Paused takes an idea that has been ruminated on and crafted in many ways and extrapolates it in an entirely different vein. The premise of man’s ‘eventual’ extinction and the determining factor has long been the stuff of nightmares. It is no surprise this event is a prevalent trope in the sci-fi and horror genres. The human race’s demise as the result of an alien invasion, technology, disease, environmental disaster, or the zombie apocalypse has become more prevalent within the last couple of years. Humans walking the tightrope of pandemic survival is what made this novella scarier. Over a few weeks, the plot follows a small group of scientists in the UK as they attempt to determine the cause of a new pandemic that effectively renders humans inanimate. They cope with the growing knowledge that they, too, may eventually succumb.
This compact plot is laden with themes. The primary cause of the affliction is linked to a worldwide technological system implemented to improve connectivity. What starts as a boon soon develops into a bane. Using well placed, intentioned, and precise paragraphs, Ellis proffered the pros and cons of technological advancement. Without testifying one way or the other, she presented technology as the story’s villain and possible hero. Linked to the major thematic exploration of technology as the root cause of the affliction is the subtheme of egomania and entitlement evident in those responsible for the threatening technology.
While this theme isn’t fully explored, its presence in the prose gave ‘a cause for pause,’ and while you can be viewed as biased, it is realistic. People in positions of power and privilege often seek to exert and dictate their agenda on a wider population by convincing them that a course of action is to their benefit when it only benefits the few. I will concur that some may view this as conspiracy theorizing, but an overview of contemporary society will reflect the reality of this premise. Stemming from this subtheme of egomania and entitlement is the theme of bullying and abuse. One cannot speak of one without veering into the other as they are inextricably linked.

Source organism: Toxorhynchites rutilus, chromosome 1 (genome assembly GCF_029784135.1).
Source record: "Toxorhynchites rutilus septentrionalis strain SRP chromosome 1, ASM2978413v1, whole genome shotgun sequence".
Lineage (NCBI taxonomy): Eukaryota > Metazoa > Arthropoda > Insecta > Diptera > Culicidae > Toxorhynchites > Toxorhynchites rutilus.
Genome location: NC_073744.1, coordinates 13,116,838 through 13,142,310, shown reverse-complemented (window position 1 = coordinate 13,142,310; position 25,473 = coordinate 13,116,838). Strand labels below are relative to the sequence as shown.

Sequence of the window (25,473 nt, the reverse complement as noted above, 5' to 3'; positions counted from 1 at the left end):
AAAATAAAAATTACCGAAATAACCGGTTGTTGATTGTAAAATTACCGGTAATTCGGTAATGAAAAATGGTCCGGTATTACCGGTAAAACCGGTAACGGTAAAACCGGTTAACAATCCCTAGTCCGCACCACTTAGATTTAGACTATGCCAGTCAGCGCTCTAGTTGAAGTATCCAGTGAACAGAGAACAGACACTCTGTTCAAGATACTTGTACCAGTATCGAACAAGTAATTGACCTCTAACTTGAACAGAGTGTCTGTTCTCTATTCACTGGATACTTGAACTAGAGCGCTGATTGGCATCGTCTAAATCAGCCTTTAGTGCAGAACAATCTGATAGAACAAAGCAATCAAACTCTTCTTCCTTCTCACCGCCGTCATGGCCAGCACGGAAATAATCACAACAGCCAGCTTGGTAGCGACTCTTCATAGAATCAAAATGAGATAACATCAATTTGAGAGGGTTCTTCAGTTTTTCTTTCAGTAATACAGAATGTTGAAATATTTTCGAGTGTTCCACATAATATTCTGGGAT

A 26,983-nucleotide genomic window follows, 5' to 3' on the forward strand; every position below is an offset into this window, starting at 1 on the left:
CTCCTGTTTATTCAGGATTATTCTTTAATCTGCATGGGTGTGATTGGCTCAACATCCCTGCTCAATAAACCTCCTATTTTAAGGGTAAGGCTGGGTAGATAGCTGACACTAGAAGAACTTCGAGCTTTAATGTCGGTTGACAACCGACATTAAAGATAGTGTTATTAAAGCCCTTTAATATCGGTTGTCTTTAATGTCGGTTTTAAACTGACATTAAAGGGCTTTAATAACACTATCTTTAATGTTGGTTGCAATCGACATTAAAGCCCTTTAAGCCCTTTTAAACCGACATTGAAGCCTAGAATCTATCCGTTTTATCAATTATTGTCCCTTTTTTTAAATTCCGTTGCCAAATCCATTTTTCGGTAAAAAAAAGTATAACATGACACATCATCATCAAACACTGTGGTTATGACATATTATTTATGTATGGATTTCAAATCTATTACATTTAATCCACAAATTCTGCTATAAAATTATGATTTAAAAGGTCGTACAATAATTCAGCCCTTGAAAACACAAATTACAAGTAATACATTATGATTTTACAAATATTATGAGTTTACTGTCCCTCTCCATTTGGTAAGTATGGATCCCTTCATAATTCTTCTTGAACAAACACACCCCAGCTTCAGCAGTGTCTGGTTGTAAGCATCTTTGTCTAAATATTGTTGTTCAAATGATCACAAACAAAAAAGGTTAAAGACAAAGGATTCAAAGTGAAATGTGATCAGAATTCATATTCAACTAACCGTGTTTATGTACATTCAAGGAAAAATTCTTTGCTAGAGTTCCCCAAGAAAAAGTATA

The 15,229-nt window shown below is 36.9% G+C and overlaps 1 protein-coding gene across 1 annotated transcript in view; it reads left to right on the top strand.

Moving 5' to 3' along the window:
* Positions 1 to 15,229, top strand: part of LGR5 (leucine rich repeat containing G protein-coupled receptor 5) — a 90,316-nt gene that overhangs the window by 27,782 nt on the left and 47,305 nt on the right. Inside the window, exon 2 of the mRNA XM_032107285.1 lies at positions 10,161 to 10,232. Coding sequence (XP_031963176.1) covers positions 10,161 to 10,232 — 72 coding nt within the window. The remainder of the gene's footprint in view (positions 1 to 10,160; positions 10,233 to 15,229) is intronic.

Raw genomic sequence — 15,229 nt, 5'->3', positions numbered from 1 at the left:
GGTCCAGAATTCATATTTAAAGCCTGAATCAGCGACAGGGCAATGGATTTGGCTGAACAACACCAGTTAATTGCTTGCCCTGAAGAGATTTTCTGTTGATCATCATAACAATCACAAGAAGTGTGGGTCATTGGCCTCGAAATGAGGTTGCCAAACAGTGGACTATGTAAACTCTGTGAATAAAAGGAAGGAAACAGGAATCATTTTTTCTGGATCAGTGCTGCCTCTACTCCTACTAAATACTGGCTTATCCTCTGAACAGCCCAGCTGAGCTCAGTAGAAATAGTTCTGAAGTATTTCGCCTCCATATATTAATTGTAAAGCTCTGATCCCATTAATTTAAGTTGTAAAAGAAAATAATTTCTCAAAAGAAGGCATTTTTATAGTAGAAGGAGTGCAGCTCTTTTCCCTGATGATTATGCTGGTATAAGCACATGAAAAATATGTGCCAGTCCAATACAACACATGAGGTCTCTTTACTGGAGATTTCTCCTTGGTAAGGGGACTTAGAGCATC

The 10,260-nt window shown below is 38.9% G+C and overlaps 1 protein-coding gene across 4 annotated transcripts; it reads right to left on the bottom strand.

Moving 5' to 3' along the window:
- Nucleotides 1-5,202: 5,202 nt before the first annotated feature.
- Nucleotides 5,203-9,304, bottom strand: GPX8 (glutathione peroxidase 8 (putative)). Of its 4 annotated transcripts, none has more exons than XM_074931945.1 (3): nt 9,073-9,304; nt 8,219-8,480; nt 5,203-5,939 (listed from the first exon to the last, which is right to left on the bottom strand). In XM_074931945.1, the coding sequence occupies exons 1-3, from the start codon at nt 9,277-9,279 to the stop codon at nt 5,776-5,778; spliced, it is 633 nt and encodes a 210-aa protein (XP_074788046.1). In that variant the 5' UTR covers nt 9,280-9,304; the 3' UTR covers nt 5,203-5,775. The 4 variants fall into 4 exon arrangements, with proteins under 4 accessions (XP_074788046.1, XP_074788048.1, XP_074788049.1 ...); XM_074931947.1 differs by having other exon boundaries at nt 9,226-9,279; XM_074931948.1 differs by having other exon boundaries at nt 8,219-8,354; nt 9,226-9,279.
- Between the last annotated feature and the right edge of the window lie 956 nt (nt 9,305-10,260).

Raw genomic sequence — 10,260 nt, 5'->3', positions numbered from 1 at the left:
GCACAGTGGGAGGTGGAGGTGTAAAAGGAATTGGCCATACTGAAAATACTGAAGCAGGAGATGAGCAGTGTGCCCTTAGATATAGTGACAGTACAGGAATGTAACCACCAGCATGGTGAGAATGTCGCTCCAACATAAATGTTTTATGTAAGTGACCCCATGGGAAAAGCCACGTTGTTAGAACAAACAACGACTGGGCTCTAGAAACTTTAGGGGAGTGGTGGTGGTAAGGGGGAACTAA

Ellis subtly and overtly explores this theme through the minor characters Nic and Sian. This subtheme is a challenging one, but it is relatable. When the scenes occur, they ground the plot and infuse a realism that breeds authenticity and increases fear. There are trigger warnings attached to the book, but Ellis was careful and left much to the readers’ imagination.
Paused is a plot driven and extremely well-researched piece. This is evident in the descriptions used for the technological and scientific fields but also in the construction industry. Ellis showed great knowledge in each field, and her talent for painting visuals with exacting words engages the reader and immerses them in this alternate yet scarily realistic dimension. Although I prefer character-driven pieces, I was not too disappointed by the lack of character arcs. The main characters were well described and showed changing emotions with each new hurdle and reveal, but there wasn’t much depth developed even though they presented as two-dimensional. This may have been an artistic choice to not pull the plot’s focus and maintain the novella’s length.